SpaceX and NASA will study whether a privately funded mission could boost NASA’s Hubble Space Telescope to a higher orbit, allowing the flagship science mission to continue another decade beyond its expected retirement.
The effort, announced today, could be accomplished “with little or no potential cost to the government,” according Jared Isaacman, a billionaire payments entrepreneur.
Isaacman is financing and participating in a series of test flights, called the Polaris Program, designed to prove out SpaceX’s ability to fly people in space, and servicing Hubble could be one of those missions. In 2021, Isaacman paid for a mission where he and three other passengers spent three days in orbit on SpaceX’s Dragon spacecraft.
The Hubble Space Telescope was launched in 1990, and serviced most recently by a Space Shuttle mission in 2009. However, Earth’s gravity and atmosphere will inevitably pull the bus-sized telescope back to the planet, as soon as 2028 in worst-case scenarios. Without some effort to lift the telescope to a higher orbit, NASA will soon have to begin planning to safely bring it back down to Earth.
That’s where SpaceX comes in. The company approached NASA with the idea of using a Dragon to dock with the telescope and raise it from about 535 km above the planet, where it orbits now, to around 600 km. That might extend its life ten to twenty more years, according to Patrick Crouse, NASA’s Hubble project manager. It’s not clear how the Dragon would mate with the telescope; previous missions relied on the Space Shuttle’s robotic arm to grapple the Hubble into position.
For SpaceX, the mission would be an opportunity to test the capabilities of its spacecraft, spacesuits, and other technology while doing a favor for its most important customer. If successful, the company could find business servicing other large space telescopes or even raising the orbit of the International Space Station.
Now, NASA and SpaceX are planning a six month feasibility study of how such a mission would work, and whether it might include servicing components on the telescope as well as raising its orbit. No other companies were approached NASA officials said, but noted the agency could seek their input in the future. It went unsaid that few companies could offer to do the task so cheaply. No money is changing hands during the initial study.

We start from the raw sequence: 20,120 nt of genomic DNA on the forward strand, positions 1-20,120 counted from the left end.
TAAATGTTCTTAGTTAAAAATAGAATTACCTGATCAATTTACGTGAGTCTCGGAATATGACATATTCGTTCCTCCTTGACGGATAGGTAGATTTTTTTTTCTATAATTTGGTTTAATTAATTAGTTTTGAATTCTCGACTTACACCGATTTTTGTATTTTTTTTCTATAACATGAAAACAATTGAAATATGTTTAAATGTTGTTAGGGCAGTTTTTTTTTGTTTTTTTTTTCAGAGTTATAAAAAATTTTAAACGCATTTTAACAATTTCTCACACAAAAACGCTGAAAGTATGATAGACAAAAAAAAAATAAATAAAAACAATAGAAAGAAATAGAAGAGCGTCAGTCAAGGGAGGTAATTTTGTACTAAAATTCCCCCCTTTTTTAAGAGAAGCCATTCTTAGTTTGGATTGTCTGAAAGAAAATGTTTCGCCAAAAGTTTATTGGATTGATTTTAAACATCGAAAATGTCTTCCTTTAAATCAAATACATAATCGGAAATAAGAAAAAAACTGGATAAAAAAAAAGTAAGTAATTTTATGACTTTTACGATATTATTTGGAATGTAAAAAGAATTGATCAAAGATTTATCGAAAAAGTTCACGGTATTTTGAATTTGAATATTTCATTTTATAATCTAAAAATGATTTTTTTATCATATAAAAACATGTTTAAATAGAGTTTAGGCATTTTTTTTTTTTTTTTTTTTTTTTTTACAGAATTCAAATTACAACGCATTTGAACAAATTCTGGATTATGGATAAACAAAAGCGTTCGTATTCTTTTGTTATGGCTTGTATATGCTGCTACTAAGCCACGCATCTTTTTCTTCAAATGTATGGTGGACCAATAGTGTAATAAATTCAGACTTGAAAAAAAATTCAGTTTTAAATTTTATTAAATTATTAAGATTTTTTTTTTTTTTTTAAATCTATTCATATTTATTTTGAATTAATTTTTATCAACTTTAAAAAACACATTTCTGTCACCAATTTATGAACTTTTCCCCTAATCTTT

The public-private-billionaire model of space activity
If a mission is approved, it would be the first time a private company has been hired by NASA to service an operational science mission. It’s not clear if the agency would allow it to proceed without an astronaut onboard; private passenger trips to the ISS currently require a former astronaut as a chaperone.
NASA has seen success with its public-private partnership model, which relies on private companies acting as service providers for the space agency while investing their own capital in the hopes of providing service to other customers. If the Dragon proves useful for raising the Hubble, it will be yet another benefit from NASA’s work with SpaceX.
However, a Polaris mission would present new wrinkles for the model. Rather than being financed and led by SpaceX, it would be financed and led by a private citizen who is neither an employee of the company nor the space agency. NASA officials said that it would be premature to weigh in on the logistical or legal details before the technical study is complete.
Before any potential Hubble mission, Isaacman and two SpaceX engineers, Sarah Gillis and Anna Menon, expect to fly a mission called Polaris Dawn in early 2023. Their plan is to test new spacesuits by exiting the Dragon capsule for a spacewalk in orbit, akin to the first extra-vehicular activities performed first by the Soviet Union and then NASA in 1965.